Olympic Stadium

Home of the Greek national team, cup final and…

The field of dreams – and the stands around it

Redesigned to host the Games of 2004, the modern-day Olympic Stadium was originally constructed over four years from 1978, on a site dotted with classical antiquities – Roman baths were discovered shortly before the revamped arena was due to open.

It is often referred to locally by its acronym of OAKA, carrying the name of Spyridon Louis. Winner of the marathon at the inaugural 1896 Olympics, and local to surrounding Maroussi, 9km (5.5 miles) north of the city centre, Louis is honoured in statue form outside the arena.

The stadium had been originally built for the European Athletics Championships of 1982, later hosting a combination of football matches (including the Champions League Final of 1994), sports events and rock concerts, until the renovation work began in 2002.

Today’s Olympiako Stadio was recreated by renowned Spanish designer Sergio Calatrava, his contemporary masterpiece topped by its signature twin arches, spanning 300 metres and rising 70 metres high, which support the stylish, functional polycarbonate roof.

Inaugurated only days before the official opening of the 2004 Games, the Olympiako remains criminally underused two decades later. For many years, it operated as the de facto home ground of 2018 champions AEK Athens while their new stadium was being built. Playing their first match here for more than a decade, the Greek national team attracted only 5,500 spectators for the friendly with Switzerland in March 2018.

Set in a sports complex of a pool, indoor arena and velodrome, all similarly little-used today, the stadium consists of two rings of seating, divided into 35 sectors, with odd numbers 1-35 in the lower tier, even numbers 2-34 in the upper one. Sectors 1-4, 33-35, and 14-20 are behind the goals. There are 34 gates dotted around the arena. Capacity is 69,000 – but only derby games and big European nights attract even half that.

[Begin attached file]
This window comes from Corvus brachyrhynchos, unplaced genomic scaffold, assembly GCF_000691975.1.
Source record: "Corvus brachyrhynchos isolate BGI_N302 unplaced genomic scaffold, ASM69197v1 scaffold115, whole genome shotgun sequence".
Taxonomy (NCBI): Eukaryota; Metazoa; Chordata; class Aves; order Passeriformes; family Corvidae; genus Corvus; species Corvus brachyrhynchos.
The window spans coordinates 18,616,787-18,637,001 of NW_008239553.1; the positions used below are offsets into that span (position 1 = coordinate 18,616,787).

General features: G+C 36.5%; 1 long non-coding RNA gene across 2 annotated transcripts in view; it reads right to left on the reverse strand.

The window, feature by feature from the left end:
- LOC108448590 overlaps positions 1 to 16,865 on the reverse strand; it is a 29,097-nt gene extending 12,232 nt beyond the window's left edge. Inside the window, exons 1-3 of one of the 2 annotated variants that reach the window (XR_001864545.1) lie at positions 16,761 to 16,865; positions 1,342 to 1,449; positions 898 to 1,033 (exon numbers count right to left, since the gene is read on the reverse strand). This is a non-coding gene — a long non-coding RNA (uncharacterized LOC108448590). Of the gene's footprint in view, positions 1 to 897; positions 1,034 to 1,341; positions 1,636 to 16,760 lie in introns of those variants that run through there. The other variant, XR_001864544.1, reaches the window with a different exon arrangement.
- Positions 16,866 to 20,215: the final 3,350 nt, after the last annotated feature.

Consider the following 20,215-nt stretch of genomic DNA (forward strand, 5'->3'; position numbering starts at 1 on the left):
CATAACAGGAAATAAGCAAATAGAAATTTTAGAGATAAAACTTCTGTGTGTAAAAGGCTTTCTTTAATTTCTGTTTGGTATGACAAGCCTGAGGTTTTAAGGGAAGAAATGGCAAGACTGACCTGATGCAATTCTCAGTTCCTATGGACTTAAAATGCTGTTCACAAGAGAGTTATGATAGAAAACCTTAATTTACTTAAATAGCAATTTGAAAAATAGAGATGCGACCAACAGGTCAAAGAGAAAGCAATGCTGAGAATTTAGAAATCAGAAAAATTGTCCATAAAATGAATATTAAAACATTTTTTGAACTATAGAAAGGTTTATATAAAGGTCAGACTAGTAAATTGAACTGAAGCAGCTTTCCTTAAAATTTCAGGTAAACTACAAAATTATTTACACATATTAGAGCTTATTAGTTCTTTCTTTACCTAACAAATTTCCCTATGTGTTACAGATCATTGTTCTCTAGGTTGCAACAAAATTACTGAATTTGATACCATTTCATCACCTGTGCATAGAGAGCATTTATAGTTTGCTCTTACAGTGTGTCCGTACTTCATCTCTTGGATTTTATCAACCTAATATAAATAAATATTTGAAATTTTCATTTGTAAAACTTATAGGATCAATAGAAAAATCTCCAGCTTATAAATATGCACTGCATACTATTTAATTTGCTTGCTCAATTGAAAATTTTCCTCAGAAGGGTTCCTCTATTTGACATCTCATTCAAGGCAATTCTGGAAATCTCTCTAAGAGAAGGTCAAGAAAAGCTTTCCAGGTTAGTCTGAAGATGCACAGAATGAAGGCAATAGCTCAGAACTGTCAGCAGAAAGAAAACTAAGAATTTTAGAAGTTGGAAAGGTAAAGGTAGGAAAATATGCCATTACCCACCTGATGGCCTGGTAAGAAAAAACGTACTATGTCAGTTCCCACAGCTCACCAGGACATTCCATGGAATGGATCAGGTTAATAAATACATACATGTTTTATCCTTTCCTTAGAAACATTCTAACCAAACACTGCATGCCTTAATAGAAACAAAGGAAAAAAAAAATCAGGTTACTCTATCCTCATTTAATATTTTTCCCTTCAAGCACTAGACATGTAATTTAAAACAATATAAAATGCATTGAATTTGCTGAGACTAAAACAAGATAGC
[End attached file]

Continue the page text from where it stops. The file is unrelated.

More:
getting there

Going to the stadium – tips and timings

The nearest metro station is Irini on green line 1, an easy, signposted, ten-minute walk away. You’ll see the arena to your right as the train approaches. The journey time from central Omonio is about 25 minutes. 

Nearby is also the suburban railway (or Proastiakos) station of Neratziotissa, linked to Doukissis Plakentias metro station (blue line 3) and also Athens Airport.

getting in

Buying tickets – when, where, how and how much

There are three main ticket offices in the complex: one right by Irini metro, one on Kimis nearby, and one behind the east goal. For national-team fixtures, visiting supporters should check with their individual FAs for ticket purchase.

Where to Drink

Pre-match beers for fans and casual visitors

The only bar between Irini metro and the stadium is the Rail Café, to your right as you exit the station. It’s a standard Greek station spot, with a fridge full of Amstel beer, spinach pies, toasted sandwiches and seats outside.